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  • why is there an increase? is it due to changes in the products or changes in hand washing habits of nurses? hand washing is something they have always done. We had to use the products available and hand cream was provided by the pharmacy but it didn't prevent or cure the problems of dryness and the formation of breaks in the skin with the risk of infection or the added risk of picking up infections. the only other option was the more frequent use of gloves which is not always desirable for many procedures. they were latex so some nurses and other staff had allergy problems with these. we didn''t have any support from OH. depending on the severity all they could do was put nurses off work and prescribe an ointment and visit to dermatology. if severe problems continued there was a possibility to move to a job where less hand washing was required but the chances of having support and finding another nursing job in the hospital to fit that description were slim and only a matter of chance when became available.
    the other alternative in extremely severe cases where the nurse was unable to continue working was to leave the profession.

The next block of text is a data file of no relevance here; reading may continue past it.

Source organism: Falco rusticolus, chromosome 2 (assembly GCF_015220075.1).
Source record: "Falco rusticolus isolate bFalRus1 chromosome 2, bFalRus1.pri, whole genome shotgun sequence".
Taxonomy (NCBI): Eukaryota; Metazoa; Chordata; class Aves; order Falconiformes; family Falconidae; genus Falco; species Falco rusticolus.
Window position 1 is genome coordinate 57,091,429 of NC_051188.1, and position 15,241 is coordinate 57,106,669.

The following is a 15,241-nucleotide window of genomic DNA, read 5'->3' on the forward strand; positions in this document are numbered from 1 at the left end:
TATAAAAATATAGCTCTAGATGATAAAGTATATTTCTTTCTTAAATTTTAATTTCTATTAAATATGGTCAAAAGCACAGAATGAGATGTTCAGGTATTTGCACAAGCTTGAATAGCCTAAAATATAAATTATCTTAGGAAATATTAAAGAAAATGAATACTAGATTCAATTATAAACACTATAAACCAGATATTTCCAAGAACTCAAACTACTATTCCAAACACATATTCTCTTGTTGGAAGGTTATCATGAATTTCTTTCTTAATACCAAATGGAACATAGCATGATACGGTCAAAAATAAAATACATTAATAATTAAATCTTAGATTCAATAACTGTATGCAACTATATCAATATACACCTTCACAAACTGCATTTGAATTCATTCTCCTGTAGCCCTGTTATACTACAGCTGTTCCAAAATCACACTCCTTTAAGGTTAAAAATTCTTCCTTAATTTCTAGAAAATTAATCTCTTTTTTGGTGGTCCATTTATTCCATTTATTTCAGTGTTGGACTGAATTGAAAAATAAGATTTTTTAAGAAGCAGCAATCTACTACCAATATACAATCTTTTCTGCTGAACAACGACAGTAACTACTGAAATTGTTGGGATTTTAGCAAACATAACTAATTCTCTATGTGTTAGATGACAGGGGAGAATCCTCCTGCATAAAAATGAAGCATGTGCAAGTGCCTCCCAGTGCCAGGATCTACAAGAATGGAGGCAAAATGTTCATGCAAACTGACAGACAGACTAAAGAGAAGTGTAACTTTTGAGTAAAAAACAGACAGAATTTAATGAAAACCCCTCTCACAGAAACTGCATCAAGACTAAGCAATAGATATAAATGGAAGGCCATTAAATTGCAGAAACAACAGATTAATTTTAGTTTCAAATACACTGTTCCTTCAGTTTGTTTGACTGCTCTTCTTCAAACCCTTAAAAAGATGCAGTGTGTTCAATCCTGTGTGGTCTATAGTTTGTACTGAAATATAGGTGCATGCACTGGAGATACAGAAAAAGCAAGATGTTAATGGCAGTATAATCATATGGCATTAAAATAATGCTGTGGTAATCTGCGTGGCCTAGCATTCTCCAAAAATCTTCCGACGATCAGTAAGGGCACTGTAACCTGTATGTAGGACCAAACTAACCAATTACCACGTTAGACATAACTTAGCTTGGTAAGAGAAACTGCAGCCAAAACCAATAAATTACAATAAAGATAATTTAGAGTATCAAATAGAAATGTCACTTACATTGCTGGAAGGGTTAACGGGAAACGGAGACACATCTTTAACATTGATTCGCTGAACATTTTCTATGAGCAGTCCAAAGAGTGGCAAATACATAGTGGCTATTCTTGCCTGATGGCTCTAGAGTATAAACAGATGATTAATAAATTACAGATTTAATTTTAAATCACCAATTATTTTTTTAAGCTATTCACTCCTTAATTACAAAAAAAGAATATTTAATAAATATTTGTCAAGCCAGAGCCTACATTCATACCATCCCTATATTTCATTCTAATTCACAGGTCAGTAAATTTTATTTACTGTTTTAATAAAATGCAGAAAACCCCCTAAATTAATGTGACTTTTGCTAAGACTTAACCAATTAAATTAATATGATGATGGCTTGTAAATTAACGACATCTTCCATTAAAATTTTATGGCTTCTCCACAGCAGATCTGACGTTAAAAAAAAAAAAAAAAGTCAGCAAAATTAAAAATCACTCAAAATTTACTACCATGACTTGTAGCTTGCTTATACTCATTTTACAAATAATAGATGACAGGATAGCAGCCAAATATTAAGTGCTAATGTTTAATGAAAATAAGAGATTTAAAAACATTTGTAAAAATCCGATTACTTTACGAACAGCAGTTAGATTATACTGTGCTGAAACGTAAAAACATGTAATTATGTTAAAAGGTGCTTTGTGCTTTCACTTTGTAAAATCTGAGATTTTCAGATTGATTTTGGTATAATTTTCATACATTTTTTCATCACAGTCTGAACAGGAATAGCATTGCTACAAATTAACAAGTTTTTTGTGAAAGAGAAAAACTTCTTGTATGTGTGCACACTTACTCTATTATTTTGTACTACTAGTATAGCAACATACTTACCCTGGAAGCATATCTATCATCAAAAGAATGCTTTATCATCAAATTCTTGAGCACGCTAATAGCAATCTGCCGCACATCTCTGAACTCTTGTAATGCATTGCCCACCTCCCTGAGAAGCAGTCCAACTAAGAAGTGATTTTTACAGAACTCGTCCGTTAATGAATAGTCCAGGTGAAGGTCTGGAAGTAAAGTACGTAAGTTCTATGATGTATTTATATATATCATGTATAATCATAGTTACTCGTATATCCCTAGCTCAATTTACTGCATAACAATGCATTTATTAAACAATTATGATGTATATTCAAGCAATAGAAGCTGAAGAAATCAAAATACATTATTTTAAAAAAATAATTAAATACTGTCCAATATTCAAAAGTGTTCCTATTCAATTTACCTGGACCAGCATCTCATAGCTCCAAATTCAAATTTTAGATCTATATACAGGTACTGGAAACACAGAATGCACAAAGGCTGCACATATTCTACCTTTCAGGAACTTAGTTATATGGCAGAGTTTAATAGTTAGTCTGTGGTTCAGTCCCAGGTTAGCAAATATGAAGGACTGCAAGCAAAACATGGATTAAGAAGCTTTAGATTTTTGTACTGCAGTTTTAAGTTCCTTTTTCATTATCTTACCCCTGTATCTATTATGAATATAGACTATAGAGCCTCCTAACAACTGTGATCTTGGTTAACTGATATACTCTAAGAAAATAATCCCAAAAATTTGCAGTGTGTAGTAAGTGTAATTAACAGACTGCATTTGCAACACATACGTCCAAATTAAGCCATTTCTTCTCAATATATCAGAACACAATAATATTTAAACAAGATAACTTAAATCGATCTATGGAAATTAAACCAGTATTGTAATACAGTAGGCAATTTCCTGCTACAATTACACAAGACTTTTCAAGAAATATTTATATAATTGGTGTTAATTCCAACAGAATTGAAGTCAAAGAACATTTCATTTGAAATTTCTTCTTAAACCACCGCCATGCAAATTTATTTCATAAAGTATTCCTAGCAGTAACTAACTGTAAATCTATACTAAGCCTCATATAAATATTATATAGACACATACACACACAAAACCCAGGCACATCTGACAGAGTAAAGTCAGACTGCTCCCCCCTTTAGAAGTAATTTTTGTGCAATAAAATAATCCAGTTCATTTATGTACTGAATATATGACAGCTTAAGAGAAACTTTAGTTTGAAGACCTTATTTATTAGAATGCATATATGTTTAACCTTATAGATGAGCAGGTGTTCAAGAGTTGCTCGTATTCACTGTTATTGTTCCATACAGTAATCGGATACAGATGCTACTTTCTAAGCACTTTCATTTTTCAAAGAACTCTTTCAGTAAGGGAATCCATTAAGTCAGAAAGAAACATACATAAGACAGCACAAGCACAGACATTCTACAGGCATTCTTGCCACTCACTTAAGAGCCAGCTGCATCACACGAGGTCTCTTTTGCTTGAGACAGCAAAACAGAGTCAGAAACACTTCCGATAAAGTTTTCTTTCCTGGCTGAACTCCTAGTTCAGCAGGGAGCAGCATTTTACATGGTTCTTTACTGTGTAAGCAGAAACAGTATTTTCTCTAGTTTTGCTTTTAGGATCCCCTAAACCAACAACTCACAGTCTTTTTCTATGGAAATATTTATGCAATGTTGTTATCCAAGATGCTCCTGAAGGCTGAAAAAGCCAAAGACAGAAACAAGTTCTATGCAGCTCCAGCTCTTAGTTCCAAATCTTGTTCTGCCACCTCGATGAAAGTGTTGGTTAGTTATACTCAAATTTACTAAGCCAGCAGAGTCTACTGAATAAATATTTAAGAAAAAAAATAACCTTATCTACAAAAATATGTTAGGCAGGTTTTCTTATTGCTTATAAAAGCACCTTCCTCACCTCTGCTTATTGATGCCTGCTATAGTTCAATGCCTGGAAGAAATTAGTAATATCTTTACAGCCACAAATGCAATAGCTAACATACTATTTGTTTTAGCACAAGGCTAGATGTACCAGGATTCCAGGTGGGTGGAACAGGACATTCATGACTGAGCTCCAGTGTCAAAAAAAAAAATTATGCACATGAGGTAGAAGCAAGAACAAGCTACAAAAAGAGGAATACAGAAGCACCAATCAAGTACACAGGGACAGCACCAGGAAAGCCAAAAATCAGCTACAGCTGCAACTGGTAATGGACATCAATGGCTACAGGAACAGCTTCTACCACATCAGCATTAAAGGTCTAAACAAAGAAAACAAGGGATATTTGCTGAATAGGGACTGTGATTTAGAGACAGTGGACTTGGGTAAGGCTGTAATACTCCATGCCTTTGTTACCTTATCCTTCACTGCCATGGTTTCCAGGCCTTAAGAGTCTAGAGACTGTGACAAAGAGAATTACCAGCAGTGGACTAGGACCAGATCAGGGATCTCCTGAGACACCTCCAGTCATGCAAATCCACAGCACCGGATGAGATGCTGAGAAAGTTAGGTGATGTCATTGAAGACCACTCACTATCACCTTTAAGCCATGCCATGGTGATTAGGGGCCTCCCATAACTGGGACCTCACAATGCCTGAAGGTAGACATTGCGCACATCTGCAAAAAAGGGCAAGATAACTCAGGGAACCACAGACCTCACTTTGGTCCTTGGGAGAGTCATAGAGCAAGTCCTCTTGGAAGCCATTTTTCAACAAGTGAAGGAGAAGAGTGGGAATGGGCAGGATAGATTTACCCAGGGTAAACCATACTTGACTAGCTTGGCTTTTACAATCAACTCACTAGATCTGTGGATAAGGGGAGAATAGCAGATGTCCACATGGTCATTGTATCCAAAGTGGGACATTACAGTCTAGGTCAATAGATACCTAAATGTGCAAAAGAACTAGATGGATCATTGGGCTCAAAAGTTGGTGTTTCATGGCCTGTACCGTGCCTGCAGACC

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  • My hands are constantly sore with broken skin due to the handwash our trust uses. The previous product did not affect my skin I now have to use soap alternatives as advised by my dermatologist, this is not easy to do as I have to carry a supply with me when I go to different areas .

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  • Why is there an increase in skin problems amongst health care workers? I trained in the 60s and therefore have worked through many decades. Hand washing has always been important, but over the years there has been much more emphasis on it. Patients now are discharged much earlier than previously which means inpatients have more acute conditions than ever before, and have many more invasive devices. Because of this interactions between patient and carer have increased and therefore so has hand washing. Nursing is a predominately female profession and it is now common for them to nurse throughout their working lives, despite having a family. And finally - hands are now more decorative than before, and women are much more aware if they are dry, irritated and unattractive.

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  • cost savings = cheap products

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  • Advice in my workplace is to use the hand cream that is supplied alongside. However, even Occupational Health admit that doing that would make it impossible to put on your next pair of gloves so say in reality it's something just to do as you go on your break....break? I think I remember those.

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  • even if you supply you own highest quality hand cream it doesn't seem to help such frequent washing and aggressive products added to the dry air and winter cold.

    would talc help with the gloves or will that just exacerbate the situation?